BigRep has solved a major barrier to large-format 3D printing in a very ingenious way.
The problem being solved is warped prints.
Wait a moment, you say, “hasn’t that already been solved”.
Well, yes, it has - but only for smaller machines. Smaller desktop units would typically employ a heated print surface that keeps the temperature of the first layer of plastic just at the point where it won’t warp. Too high and it would deform, too low and it would contract due to cooling and a warp would develop.
Warping is an insidious problem because it not only deforms the object’s shape, it can also cause the print to fail entirely if the print becomes loose from the print bed. I hate warping!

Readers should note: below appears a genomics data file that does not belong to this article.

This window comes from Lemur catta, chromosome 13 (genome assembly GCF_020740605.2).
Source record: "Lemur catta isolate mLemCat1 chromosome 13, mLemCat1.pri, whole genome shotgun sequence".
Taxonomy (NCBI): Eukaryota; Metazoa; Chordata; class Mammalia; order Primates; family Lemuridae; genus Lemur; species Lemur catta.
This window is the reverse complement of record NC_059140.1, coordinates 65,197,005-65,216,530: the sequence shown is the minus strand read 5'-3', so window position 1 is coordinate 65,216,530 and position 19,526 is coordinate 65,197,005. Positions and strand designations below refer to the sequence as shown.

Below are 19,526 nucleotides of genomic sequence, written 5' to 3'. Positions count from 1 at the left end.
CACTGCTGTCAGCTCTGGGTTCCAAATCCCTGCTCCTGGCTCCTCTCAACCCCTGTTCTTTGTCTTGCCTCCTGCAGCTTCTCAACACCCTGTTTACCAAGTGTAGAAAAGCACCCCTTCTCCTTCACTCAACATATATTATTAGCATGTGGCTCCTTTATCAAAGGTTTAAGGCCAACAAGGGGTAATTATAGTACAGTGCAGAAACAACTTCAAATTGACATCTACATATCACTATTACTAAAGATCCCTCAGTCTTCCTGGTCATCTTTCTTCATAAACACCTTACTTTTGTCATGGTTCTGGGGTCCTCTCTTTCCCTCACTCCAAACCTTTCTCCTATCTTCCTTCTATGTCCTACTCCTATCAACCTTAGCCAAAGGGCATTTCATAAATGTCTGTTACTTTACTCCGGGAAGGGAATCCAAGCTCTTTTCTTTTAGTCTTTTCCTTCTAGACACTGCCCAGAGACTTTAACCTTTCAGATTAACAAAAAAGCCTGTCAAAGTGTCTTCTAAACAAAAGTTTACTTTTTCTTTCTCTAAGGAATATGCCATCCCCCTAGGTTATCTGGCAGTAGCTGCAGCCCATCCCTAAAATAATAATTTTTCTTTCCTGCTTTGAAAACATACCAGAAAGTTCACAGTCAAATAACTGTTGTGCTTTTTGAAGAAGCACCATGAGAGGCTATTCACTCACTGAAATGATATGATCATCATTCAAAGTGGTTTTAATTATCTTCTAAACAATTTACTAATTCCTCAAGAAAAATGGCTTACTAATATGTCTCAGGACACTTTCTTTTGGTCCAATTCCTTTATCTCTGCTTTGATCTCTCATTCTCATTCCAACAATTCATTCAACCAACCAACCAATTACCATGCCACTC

But it’s a property of the majority of plastics used in 3D printing. When heated, they slightly expand. When cooled, they slightly shrink. And you need it hot during printing and cool to use the object. It’s unsolvable, or so it would seem.
Major players in the industry overcome the problem by simply heating their build chambers. Stratasys, for example, tends to keep their printers at around 70C internally during printing. When the print completes, the plastic simply cools uniformly in all directions, preventing warp.
But open-format large-scale 3D printers such as BigRep’s ONE are more affected by this problem than smaller machines, simply because larger prints offer more warp opportunity: shrinks are amplified over the longer axes of the model.
Keep reading… (on fabbaloo.com)